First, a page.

As the more contagious Delta variant of the virus that causes COVID-19 continues to spread, health experts and elected officials are sounding the warning: People who remain unvaccinated need to get vaccinated.
Alabama, with only 33.7% of residents fully vaccinated, ranks last, behind not only the other 49 states and the District of Columbia, but also territories like Guam, Puerto Rico and the Northern Mariana Islands, according to Google’s data tracker, which relies largely on figures from the Centers for Disease Control and Prevention.
As Alabama hospitals again begin to fill with COVID patients, Dr. Donald Williamson, president of the Alabama Hospital Association, calls it a “self-inflicted wound.”
Currently, state hospitals are treating roughly 500 COVID patients, far fewer than January’s peak of 3,000, before widespread vaccinations became available, but up substantially from the 166 hospitalizations a month ago.
Williamson estimates that if everyone eligible were vaccinated, the number of hospitalized COVID patients would be about 50.
“This is the plague of our generation, and certainly of our lifetime. And now it could be so easily averted, but we’re failing to do that,” he said.
Data indicates there is a partisan divide between U.S. counties with high vaccination rates and those with low rates. Counties with high rates voted for Joe Biden for president, while those with low vaccination rates overwhelmingly supported Donald Trump.
The disparity has not been lost even among some of the former president’s most vocal supporters.
During a Senate Health, Education, Labor and Pensions Committee hearing Tuesday in Washington, freshman U.S. Sen. Tommy Tuberville suggested Alabama’s low vaccination rate might improve if former President Donald Trump were given more credit for developing the program to fight COVID-19.
“I understand exactly what you’re saying, senator, and that’s a very appropriate question that I’m pleased to answer,” Dr. Anthony Fauci responded. “Having been present through the last year … I can tell you that no doubt the former administration deserves a considerable amount of credit for the effort that was put into Operation Warp Speed, that was able to allow not only the rapid development and testing, but also the implementation of the vaccine.”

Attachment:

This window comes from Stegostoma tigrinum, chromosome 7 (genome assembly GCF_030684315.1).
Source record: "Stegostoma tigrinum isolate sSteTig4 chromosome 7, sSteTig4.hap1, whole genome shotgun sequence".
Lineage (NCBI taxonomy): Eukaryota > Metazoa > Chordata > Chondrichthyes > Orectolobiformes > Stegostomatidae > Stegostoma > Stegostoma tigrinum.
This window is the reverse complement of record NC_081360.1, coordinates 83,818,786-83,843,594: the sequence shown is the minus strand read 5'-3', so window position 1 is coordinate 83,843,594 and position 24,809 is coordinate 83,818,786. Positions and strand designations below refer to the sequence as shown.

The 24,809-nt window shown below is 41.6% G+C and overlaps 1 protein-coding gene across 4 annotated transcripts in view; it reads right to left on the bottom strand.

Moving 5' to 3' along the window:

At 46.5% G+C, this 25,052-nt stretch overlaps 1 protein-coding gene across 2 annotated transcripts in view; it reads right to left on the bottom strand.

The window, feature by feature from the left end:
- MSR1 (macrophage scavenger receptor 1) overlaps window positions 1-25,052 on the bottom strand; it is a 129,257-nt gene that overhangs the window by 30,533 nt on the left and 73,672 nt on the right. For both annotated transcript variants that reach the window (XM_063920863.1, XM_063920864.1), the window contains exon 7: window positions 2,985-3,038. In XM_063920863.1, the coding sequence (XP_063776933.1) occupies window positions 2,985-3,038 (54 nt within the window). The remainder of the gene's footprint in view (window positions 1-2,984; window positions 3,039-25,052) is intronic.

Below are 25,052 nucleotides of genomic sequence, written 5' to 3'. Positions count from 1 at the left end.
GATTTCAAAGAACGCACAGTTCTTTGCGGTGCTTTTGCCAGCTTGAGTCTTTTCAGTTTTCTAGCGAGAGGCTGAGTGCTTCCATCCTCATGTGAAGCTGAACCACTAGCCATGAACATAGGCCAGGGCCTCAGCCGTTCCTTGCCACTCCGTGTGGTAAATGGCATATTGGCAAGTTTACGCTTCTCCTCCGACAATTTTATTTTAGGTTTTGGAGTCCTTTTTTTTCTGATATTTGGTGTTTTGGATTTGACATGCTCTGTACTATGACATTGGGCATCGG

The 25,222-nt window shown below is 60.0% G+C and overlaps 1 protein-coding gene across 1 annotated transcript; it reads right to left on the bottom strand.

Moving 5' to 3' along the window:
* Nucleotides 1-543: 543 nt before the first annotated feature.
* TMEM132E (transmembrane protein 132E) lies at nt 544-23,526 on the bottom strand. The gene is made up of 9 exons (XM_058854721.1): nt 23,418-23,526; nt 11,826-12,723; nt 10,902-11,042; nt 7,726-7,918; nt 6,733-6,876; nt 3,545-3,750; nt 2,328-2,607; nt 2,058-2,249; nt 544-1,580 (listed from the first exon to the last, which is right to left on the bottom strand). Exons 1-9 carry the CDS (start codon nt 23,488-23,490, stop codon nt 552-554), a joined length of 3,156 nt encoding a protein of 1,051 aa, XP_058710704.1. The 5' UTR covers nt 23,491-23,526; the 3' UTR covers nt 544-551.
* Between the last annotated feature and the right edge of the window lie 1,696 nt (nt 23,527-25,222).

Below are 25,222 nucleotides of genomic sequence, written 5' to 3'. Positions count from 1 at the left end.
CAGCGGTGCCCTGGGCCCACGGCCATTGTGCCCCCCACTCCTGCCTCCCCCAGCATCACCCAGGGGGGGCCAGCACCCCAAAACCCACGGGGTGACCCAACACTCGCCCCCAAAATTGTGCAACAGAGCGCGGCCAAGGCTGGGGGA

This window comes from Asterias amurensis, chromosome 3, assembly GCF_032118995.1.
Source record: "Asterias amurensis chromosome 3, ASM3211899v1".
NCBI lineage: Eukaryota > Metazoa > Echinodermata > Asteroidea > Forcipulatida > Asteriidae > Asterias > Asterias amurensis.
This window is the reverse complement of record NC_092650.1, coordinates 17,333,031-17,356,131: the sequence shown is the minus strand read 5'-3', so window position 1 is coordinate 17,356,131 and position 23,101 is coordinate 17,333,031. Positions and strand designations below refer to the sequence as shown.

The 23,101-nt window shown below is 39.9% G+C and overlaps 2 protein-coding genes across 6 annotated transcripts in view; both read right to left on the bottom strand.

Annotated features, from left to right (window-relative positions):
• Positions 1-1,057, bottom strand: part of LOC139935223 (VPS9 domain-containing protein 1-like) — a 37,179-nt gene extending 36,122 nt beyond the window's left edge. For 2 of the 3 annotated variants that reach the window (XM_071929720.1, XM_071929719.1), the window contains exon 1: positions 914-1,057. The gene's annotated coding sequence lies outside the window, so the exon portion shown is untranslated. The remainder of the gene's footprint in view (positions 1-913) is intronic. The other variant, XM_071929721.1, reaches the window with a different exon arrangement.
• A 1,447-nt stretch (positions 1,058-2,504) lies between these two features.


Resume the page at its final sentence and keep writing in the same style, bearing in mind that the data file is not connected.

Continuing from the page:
Trump himself has touted the vaccines formulated on his watch.
“I would recommend it,” Trump said during a March interview on Fox News. “And I would recommend it to a lot of people that don’t want to get it and a lot of those people voted for me, frankly. But again, we have our freedoms and we have to live by that and I agree with that also. But it is a great vaccine. It is a safe vaccine and it is something that works.”
That Trump has been promoting vaccinations for months casts some doubt on a causal relationship between voting for Trump and vaccine hesitancy. Perhaps, instead, both stem from a third factor: distrust of experts.
Alabama has a long history of that, summed up by former Gov. George Wallace’s disdain for “pointy-headed bureaucrats riding to work on a bike in their three-piece suits with a peanut butter sandwich in their briefcase.” To many, Fauci is just another pointy-headed intellectual.
So, who might vaccine-hesitant Alabamians trust? Former Auburn football coach Tuberville is one. Current Alabama football coach Nick Saban is another, but Saban has been promoting vaccinations for months, with apparently little success.
On Wednesday, Saban said about 90% of his football team has been vaccinated. That came as the SEC announced it won’t reschedule any games this season due to COVID outbreaks. If a team has an outbreak and can’t play, they must forfeit.
Maybe SEC football’s actions will speak louder than words when it comes to overcoming vaccine hesitancy.